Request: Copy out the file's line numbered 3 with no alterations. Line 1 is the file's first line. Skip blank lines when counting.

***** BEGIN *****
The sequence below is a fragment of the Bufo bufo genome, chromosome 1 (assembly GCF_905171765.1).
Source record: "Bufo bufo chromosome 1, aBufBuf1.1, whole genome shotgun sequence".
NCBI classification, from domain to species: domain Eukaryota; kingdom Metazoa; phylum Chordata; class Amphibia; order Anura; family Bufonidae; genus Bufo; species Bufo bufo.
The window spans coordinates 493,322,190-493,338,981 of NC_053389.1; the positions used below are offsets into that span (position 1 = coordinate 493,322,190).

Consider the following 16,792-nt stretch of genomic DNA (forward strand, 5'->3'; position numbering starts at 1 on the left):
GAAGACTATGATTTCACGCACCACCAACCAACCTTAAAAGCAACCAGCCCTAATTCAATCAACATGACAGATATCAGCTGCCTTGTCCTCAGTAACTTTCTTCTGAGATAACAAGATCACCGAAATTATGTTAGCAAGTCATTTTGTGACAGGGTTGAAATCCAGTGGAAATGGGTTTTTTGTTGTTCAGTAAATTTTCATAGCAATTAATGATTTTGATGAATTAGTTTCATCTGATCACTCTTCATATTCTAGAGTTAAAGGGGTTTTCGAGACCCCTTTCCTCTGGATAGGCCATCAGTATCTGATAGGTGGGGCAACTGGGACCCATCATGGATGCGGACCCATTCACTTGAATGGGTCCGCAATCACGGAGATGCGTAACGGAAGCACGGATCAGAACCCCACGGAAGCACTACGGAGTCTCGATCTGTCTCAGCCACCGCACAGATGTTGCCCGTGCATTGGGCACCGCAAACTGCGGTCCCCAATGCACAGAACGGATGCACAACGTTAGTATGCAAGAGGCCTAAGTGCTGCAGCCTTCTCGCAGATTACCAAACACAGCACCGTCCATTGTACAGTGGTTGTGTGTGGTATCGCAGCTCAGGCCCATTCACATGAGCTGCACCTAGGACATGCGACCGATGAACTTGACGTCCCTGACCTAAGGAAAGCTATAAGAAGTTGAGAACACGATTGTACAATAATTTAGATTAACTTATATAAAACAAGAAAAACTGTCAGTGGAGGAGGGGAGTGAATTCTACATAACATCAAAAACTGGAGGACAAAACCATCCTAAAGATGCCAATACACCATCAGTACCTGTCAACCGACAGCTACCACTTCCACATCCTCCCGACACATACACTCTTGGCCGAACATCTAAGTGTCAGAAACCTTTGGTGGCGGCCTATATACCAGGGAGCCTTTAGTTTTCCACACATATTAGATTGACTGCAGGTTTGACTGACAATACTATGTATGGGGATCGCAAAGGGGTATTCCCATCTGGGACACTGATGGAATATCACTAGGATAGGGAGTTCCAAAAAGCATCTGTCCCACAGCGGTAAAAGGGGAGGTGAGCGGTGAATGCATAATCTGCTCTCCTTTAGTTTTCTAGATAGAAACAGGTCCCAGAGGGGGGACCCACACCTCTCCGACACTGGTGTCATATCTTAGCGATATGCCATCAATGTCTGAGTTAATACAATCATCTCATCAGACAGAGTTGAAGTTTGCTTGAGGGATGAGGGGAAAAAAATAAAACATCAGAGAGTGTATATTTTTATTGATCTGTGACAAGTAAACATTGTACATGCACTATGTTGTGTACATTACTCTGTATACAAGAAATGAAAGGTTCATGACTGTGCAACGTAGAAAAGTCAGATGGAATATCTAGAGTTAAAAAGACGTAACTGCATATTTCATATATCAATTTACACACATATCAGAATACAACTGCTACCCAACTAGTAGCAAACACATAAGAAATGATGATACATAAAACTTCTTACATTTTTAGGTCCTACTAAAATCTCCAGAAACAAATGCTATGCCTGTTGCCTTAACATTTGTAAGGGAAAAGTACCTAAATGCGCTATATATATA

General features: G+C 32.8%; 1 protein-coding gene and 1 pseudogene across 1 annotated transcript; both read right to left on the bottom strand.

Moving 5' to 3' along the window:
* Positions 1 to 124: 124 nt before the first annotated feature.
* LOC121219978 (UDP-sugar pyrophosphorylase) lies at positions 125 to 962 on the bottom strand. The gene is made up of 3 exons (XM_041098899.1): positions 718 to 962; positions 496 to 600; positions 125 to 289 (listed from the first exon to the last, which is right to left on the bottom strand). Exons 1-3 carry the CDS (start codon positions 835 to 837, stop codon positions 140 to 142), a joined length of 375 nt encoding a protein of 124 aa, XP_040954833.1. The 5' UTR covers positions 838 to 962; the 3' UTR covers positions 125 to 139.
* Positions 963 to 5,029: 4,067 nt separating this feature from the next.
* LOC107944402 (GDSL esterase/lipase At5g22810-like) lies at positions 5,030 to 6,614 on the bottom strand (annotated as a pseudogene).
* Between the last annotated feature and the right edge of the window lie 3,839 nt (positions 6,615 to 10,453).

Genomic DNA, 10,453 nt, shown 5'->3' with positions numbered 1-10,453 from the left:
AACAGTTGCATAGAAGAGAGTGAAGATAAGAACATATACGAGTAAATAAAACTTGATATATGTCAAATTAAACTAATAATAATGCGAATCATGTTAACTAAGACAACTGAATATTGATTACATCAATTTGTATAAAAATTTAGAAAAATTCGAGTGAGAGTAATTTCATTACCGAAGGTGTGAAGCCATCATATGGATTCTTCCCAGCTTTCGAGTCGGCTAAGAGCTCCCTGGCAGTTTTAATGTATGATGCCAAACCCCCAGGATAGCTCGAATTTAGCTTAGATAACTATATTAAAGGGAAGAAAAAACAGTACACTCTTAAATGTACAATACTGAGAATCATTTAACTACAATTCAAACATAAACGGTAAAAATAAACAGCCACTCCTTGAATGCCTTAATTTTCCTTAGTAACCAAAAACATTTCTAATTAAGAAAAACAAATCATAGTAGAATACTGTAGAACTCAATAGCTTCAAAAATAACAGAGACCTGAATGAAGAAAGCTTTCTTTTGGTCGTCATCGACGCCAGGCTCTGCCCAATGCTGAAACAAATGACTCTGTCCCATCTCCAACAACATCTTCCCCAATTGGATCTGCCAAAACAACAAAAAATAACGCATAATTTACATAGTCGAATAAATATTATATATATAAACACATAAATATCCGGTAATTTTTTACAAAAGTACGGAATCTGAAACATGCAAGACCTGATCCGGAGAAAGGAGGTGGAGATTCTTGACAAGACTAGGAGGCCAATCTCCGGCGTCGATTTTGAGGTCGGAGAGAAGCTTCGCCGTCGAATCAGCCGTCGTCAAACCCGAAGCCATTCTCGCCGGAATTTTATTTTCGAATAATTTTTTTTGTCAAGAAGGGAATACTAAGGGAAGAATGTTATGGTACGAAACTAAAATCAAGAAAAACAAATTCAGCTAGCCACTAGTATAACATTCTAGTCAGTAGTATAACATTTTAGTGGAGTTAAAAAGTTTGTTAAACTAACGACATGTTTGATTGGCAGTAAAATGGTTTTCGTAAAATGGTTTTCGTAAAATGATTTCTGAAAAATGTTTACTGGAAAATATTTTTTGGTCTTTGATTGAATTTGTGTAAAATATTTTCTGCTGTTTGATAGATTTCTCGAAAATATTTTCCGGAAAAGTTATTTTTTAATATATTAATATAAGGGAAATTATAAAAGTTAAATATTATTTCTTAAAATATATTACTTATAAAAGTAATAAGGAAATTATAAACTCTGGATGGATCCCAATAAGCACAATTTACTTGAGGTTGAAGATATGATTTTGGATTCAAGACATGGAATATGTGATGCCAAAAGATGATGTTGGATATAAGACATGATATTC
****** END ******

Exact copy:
NCBI classification, from domain to species: domain Eukaryota; kingdom Metazoa; phylum Chordata; class Amphibia; order Anura; family Bufonidae; genus Bufo; species Bufo bufo.